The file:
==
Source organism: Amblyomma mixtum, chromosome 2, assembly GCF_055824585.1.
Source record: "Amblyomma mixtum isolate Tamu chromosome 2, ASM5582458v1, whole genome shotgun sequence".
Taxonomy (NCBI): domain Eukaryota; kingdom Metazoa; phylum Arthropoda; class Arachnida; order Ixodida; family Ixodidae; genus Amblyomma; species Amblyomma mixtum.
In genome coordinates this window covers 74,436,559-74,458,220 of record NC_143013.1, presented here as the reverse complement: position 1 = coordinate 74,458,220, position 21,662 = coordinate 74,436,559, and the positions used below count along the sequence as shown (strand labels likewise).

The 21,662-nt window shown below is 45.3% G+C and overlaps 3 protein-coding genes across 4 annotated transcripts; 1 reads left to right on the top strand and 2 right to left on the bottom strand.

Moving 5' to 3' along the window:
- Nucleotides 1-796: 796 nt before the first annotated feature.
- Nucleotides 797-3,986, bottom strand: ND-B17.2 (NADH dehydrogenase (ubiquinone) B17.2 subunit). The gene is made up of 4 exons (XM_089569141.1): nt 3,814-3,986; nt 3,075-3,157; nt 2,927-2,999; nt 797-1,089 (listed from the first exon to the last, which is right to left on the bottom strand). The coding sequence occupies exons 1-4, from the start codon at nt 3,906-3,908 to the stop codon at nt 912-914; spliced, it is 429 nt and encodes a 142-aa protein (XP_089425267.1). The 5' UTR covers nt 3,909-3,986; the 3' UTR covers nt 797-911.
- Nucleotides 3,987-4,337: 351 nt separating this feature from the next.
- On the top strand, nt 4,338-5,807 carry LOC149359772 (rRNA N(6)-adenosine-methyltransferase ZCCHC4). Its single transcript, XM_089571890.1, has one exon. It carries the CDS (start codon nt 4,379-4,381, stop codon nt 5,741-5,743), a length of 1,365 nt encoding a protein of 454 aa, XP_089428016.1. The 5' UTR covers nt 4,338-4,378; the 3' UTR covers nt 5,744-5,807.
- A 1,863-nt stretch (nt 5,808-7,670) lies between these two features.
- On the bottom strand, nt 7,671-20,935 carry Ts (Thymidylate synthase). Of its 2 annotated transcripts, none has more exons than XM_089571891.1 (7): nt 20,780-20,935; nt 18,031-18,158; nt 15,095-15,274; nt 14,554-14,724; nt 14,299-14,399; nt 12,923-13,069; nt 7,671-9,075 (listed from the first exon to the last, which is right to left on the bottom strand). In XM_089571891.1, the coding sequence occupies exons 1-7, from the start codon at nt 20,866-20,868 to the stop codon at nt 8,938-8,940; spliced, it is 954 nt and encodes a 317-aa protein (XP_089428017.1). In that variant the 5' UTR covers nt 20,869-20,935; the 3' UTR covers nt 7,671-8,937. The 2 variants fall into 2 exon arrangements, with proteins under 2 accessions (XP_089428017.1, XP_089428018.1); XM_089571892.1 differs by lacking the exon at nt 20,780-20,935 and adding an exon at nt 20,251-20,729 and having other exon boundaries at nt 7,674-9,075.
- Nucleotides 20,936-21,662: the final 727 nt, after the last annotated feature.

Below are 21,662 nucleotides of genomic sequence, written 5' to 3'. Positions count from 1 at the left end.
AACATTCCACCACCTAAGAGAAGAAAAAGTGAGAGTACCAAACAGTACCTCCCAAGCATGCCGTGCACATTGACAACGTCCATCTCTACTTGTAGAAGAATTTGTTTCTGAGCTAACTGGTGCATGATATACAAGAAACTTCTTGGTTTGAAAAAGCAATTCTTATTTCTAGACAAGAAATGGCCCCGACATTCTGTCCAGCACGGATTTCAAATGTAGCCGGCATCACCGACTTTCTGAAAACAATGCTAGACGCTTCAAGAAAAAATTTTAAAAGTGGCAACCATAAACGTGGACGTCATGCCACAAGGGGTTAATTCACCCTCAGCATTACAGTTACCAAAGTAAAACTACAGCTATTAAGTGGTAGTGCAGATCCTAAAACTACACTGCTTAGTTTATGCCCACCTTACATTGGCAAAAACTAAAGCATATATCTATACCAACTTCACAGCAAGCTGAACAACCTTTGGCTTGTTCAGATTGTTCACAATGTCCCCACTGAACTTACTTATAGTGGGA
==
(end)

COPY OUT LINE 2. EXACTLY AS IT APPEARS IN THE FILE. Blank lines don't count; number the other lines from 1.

Source record: "Amblyomma mixtum isolate Tamu chromosome 2, ASM5582458v1, whole genome shotgun sequence".